This study identified four drug classes associated with MRONJ. Most MRONJ cases reported in the setting of skeletal-related event prevention occurred with the intravenous bisphosphonates pamidronate and zoledronate. MRONJ cases in the osteoporosis setting were mostly associated with alendronate.

This was the first study to show that m-TOR inhibitors such as temsirolimus and everolimus were associated with the risk of MRONJ.

The study revealed a decrease in the number of MRONJ cases in year 2012. According to the authors, this decline may have been attributed to the following factors:

  • The publication of several case reports worldwide that brought this drug-induced adverse effect into the spotlight
  • The presence of standard criteria defining and diagnosing MRONJ
  • The increasing awareness of the risk for MRONJ among healthcare providers brought about by the development and release of consensus guidelines and position papers advocating dental screening
  • The institution of appropriate measures before the initiation of antiresorptive drugs in patients at risk for developing MRONJ

NIH Study: 6 Case Studies

The second study was funded by the NIH and was authored by oral and maxillofacial surgery specialists at the UCLA School of Dentistry. It can be accessed at:

Aghaloo TL, Tetradis S. “Osteonecrosis of the jaw in the absence of antiresorptive or antiangiogenic exposure: a series of cases.” J Oral Maxillofac Surg 2017; 75:129-142.

The report examines six cases of osteonecrosis of the jaw occurring between 2012 and 2015, out of approximately 100 patients with MRONJ associated with antiresorptive medications.

The six cases included:

  1. Case 1: 83-year-old female taking methotrexate to treat rheumatoid arthritis. Inciting event: periodontal disease, location at right posterior maxilla.
  2. Case 2: 42-year-old female taking prednisone and etanercept to treat rheumatoid arthritis. Inciting event: extraction, location at right maxilla site of upper right second premolar.
  3. Case 3: 52-year-old female taking prednisone and rituximab to treat lymphoma. Inciting event: periodontal disease, location at left posterior maxilla.
  4. Case 4: 70-year-old female receiving hip steroid injections to treat arthritis. Unknown inciting event: location left posterior maxillary alveolar ridge.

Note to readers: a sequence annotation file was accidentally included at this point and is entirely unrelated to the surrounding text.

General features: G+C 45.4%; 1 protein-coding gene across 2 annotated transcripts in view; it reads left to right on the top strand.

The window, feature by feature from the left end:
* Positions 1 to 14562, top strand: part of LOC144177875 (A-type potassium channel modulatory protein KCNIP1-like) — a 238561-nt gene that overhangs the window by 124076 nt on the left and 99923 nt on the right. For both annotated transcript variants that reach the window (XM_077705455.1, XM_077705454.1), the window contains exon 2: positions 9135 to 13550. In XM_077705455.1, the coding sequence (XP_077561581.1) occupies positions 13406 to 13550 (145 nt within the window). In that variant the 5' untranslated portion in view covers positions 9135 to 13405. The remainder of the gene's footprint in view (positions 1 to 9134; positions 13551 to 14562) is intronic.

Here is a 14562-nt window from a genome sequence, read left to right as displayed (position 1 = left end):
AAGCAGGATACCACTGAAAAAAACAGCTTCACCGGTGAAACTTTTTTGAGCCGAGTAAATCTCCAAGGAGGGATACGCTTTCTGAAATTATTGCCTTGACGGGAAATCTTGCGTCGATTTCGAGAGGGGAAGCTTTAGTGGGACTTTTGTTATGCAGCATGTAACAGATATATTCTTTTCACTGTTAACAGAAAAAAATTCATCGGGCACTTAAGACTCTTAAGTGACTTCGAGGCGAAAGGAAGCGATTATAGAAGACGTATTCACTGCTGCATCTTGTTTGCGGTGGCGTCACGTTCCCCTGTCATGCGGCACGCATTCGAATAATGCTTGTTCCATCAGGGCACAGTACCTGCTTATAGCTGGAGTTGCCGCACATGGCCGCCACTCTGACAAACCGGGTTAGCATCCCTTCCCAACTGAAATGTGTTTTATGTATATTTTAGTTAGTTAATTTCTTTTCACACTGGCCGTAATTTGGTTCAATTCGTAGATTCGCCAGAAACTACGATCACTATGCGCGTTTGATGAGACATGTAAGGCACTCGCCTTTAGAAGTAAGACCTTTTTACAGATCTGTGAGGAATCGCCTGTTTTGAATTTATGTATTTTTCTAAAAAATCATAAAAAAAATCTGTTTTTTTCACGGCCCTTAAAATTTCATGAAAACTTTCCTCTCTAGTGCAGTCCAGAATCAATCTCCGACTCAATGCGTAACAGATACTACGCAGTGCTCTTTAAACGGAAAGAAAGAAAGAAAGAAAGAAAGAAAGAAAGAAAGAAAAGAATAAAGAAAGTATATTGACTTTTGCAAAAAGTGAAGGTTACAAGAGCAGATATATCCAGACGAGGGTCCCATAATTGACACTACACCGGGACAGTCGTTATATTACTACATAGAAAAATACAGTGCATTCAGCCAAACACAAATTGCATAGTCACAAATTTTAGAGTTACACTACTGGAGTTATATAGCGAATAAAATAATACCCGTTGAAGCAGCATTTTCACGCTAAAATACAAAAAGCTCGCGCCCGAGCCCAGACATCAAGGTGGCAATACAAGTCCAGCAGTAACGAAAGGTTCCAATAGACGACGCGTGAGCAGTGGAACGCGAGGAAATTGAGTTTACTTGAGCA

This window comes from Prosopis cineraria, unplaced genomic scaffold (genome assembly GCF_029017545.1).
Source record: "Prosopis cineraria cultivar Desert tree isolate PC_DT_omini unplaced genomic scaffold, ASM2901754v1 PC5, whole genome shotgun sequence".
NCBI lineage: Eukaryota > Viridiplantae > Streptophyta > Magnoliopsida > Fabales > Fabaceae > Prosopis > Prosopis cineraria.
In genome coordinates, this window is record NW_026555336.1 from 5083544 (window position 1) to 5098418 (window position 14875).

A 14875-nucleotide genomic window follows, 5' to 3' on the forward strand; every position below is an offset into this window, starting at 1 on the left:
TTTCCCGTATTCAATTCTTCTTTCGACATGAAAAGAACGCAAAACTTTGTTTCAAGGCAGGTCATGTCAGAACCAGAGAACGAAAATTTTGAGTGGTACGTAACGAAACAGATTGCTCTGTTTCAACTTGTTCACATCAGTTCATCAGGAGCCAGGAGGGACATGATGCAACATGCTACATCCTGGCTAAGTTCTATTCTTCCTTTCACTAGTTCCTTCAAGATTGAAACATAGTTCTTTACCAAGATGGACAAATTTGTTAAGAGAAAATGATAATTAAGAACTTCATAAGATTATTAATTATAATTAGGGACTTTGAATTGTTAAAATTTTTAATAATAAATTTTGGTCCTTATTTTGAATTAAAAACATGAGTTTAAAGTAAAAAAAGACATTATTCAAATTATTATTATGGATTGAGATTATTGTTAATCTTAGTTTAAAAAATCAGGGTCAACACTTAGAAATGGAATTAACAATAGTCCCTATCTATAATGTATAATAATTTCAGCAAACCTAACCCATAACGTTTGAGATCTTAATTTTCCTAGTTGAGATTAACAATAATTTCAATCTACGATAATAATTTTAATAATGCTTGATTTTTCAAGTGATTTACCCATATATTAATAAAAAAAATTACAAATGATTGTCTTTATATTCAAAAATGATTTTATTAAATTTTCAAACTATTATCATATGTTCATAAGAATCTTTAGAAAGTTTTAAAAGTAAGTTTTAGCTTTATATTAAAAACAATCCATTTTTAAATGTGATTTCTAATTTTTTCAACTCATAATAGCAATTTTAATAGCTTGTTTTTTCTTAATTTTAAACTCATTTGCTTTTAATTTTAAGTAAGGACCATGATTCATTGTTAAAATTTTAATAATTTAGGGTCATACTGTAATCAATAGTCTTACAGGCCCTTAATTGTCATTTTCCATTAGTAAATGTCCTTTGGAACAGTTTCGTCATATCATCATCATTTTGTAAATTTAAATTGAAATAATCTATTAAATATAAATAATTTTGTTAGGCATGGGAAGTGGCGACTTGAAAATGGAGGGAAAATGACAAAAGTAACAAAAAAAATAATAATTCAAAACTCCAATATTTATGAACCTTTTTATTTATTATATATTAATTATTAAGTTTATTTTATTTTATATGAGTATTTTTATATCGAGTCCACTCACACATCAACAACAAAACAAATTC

5. Case 5: 66-year-old female taking etanercept and adalimumab to treat rheumatoid arthritis. Inciting event: extraction, location anterior, posterior mandible.
  6. Case 6: 41-year-old female with fibromyalgia, not receiving any drugs. Inciting event: periapical and periodontal disease, location left buccal maxilla

MRONJ has been reported in patients not receiving bisphosphonates, denosumab, or antiangiogenics, and in these six cases, there were no antiresorptive or antiangiogenic drugs. These cases are rare and associated with corticosteroids, infection, trauma, chemotherapy, and coagulation disorders.

Rheumatoid arthritis (RA) was present in three of the cases. Medications used to treat RA, such as prednisone, methotrexate, etanercept, adalimumab, and rituximab, can present a risk for impaired healing and can potentially present lesions identical to osteonecrosis of the jaw.

According to the authors, this is the first report of osteonecrosis of the jaw associated with etanercept, adalimumab, and rituximab. These three drugs are known as anti-tumor necrosis factor (anti-TNF) agents, which have been developed to treat RA. Methotrexate is a commonly used antimetabolite and antifolate drug in the treatment of cancer and RA.

The authors concluded with the following: “These 6 case reports add to a growing body of literature on emerging classes of drugs that have been linked to increased risk of MRONJ. The magnitude of risk for MRONJ in patients taking these new classes of drugs is uncertain and warrants awareness and monitoring.”

Richard L. Wynn, BS Pharm, PhD, is professor of pharmacology at the Baltimore College of Dental Surgery, Dental School, University of Maryland Baltimore.